Back to overview

Wildflower Fields — Atelier, Sint-Martens-Latem, Belgium

Linen paintings

Part of the evolution: Linen I, II, III. Oil paint on brown canvas, solid oak frame

For a diverse garden, it is important to have a wide variety of plants. Our beloved wildflowers have attained their colour because they have co-evolved with their pollinators. They have adapted specific shapes and display certain colours that attracts them to their blooming flower. For example, butterflies prefer red flowers that have a platform for landing.

“Bees are attracted to pink, yellow, blue, and distinctly marked flowers, many of which reflect ultraviolet light, sometimes in a bull’s-eye pattern.” (Williams, E.H. 2005. Pg 2) Flies, which have poorer vision, prefer saucer-shaped white flowers. “Night feeding moths are attracted to heavy fragrance, but because colours are not visible at night, moth-pollinated flowers are usually pale green or white.” (Williams, E.H. 2005. Pg 2) Bats choose large, pale, and fragrant flowers while beetles go for brightly colored flowers usually with an unpleasant or carrion scented fragrance. “Hummingbirds often choose red, tubular, hanging flowers with abundant nectar.” (Williams, E.H. 2005. Pg 2)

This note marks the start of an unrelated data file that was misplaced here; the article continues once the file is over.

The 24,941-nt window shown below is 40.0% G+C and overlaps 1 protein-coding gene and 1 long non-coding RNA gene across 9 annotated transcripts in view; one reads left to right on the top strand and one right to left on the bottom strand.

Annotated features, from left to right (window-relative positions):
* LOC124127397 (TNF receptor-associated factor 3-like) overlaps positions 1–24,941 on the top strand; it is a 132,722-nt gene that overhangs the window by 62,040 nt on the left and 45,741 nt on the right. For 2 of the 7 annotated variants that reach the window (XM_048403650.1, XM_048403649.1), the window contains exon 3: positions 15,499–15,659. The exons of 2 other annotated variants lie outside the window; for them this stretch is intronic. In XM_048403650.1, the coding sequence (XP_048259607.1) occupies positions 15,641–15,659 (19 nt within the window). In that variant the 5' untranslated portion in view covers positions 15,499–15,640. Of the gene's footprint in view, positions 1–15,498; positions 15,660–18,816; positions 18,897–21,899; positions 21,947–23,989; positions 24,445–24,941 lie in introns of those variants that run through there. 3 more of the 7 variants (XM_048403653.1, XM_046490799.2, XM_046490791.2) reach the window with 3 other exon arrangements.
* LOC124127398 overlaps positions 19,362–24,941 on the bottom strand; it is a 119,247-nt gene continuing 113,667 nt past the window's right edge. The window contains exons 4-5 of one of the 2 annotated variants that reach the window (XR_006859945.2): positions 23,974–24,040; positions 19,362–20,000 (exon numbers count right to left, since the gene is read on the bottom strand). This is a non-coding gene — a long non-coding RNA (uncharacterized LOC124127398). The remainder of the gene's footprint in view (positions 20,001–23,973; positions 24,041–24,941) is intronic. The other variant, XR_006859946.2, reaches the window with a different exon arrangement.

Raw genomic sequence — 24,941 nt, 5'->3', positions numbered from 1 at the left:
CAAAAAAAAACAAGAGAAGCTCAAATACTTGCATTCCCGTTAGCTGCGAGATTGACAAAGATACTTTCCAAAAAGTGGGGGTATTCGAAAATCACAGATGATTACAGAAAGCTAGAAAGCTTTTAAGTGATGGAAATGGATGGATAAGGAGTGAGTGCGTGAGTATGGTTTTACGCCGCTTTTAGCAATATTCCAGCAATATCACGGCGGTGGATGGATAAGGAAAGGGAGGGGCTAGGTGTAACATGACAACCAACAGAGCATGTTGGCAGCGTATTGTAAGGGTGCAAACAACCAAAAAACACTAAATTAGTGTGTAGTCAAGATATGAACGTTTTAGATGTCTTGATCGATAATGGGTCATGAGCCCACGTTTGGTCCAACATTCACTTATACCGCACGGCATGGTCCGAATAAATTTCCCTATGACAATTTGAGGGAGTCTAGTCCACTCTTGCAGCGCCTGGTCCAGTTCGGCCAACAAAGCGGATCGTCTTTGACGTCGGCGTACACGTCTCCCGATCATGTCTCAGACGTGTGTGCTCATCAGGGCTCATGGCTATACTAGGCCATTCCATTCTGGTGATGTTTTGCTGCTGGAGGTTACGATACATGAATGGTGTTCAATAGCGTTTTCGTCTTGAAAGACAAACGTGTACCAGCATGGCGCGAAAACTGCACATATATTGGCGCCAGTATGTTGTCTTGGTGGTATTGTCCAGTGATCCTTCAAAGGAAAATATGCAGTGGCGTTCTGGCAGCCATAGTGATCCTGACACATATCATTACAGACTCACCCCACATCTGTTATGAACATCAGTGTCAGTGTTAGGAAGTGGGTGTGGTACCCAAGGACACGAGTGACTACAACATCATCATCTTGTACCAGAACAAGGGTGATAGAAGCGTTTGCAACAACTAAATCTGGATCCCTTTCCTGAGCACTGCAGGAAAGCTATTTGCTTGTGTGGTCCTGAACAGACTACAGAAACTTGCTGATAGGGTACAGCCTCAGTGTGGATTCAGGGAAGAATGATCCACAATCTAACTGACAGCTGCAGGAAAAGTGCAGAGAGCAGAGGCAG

Wildflower Fields, Linen I+II+III, Arne Quinze 2019, oil paint on brown canvas, solid oak frame

Wildflower Fields, Linen II, Arne Quinze 2019, oil paint on brown canvas, solid oak frame

Wildflower Fields, Linen III, Arne Quinze 2019, oil paint on brown canvas, solid oak frame

Natural Chaos

Amazonia — Luxembourg

“I had the most baffling experiences during some hikes through the jungle. It is nature in its...

Learn more

Distributed at a number of museums

Arne Quinze News Bulletin

Learn more

Swiss Alps solo exhibition

My Secret Garden — Gstaad

This solo show opened in February 2019, with lots of new paintings and sculptures. The Patricia...

Learn more

Go to top